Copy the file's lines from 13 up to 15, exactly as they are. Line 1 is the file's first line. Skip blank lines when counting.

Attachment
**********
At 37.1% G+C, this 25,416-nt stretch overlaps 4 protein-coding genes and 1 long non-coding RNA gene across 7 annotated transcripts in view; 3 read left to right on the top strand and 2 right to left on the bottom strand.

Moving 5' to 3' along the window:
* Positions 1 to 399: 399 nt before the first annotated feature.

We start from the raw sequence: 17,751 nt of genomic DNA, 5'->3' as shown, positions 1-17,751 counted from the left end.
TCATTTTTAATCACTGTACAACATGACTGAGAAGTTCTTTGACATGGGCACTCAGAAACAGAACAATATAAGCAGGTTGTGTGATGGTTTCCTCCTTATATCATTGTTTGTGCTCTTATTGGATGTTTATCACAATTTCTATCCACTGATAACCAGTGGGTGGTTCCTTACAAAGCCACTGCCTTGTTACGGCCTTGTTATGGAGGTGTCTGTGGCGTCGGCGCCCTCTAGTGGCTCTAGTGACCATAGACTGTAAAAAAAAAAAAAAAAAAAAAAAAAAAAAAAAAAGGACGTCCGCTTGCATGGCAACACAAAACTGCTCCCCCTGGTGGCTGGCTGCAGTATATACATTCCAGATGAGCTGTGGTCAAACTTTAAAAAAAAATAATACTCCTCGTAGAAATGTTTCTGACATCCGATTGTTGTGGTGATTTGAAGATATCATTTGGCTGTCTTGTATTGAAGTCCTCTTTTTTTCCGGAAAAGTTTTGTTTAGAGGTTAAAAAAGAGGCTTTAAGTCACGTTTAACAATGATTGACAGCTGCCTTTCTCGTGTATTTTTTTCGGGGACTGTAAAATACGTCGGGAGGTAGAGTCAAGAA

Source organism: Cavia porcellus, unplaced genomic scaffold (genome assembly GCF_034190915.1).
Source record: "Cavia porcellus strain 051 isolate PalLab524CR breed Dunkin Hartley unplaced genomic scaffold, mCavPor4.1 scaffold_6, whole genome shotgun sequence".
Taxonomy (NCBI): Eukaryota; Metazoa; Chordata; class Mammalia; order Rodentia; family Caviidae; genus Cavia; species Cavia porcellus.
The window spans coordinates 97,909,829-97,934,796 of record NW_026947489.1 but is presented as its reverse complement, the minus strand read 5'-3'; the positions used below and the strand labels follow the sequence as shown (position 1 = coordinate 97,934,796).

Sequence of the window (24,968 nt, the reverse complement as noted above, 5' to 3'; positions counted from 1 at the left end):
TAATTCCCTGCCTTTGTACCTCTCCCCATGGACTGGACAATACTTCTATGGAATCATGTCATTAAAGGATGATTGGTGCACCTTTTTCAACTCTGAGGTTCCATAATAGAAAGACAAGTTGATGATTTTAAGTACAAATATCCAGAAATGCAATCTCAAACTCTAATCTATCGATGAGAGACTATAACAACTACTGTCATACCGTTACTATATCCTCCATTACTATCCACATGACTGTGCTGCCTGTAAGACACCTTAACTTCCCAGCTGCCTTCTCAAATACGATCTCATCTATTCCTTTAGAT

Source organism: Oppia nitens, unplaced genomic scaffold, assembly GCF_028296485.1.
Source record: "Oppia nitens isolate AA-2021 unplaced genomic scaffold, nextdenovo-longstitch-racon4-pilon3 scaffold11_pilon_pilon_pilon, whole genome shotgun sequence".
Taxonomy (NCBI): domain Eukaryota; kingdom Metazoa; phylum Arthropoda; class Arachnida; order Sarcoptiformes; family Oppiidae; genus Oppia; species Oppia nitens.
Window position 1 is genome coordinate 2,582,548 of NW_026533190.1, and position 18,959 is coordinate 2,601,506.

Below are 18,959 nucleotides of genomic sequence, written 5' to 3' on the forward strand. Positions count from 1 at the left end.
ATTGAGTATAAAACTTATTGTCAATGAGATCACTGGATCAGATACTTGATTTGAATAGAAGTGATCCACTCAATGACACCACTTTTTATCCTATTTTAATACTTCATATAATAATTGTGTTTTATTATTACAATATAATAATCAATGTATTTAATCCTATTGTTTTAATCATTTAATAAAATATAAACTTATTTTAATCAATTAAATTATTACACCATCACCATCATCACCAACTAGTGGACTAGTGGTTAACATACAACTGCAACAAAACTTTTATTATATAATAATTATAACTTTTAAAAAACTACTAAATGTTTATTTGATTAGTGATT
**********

Source record: "Oppia nitens isolate AA-2021 unplaced genomic scaffold, nextdenovo-longstitch-racon4-pilon3 scaffold11_pilon_pilon_pilon, whole genome shotgun sequence".
Taxonomy (NCBI): domain Eukaryota; kingdom Metazoa; phylum Arthropoda; class Arachnida; order Sarcoptiformes; family Oppiidae; genus Oppia; species Oppia nitens.
Window position 1 is genome coordinate 2,582,548 of NW_026533190.1, and position 18,959 is coordinate 2,601,506.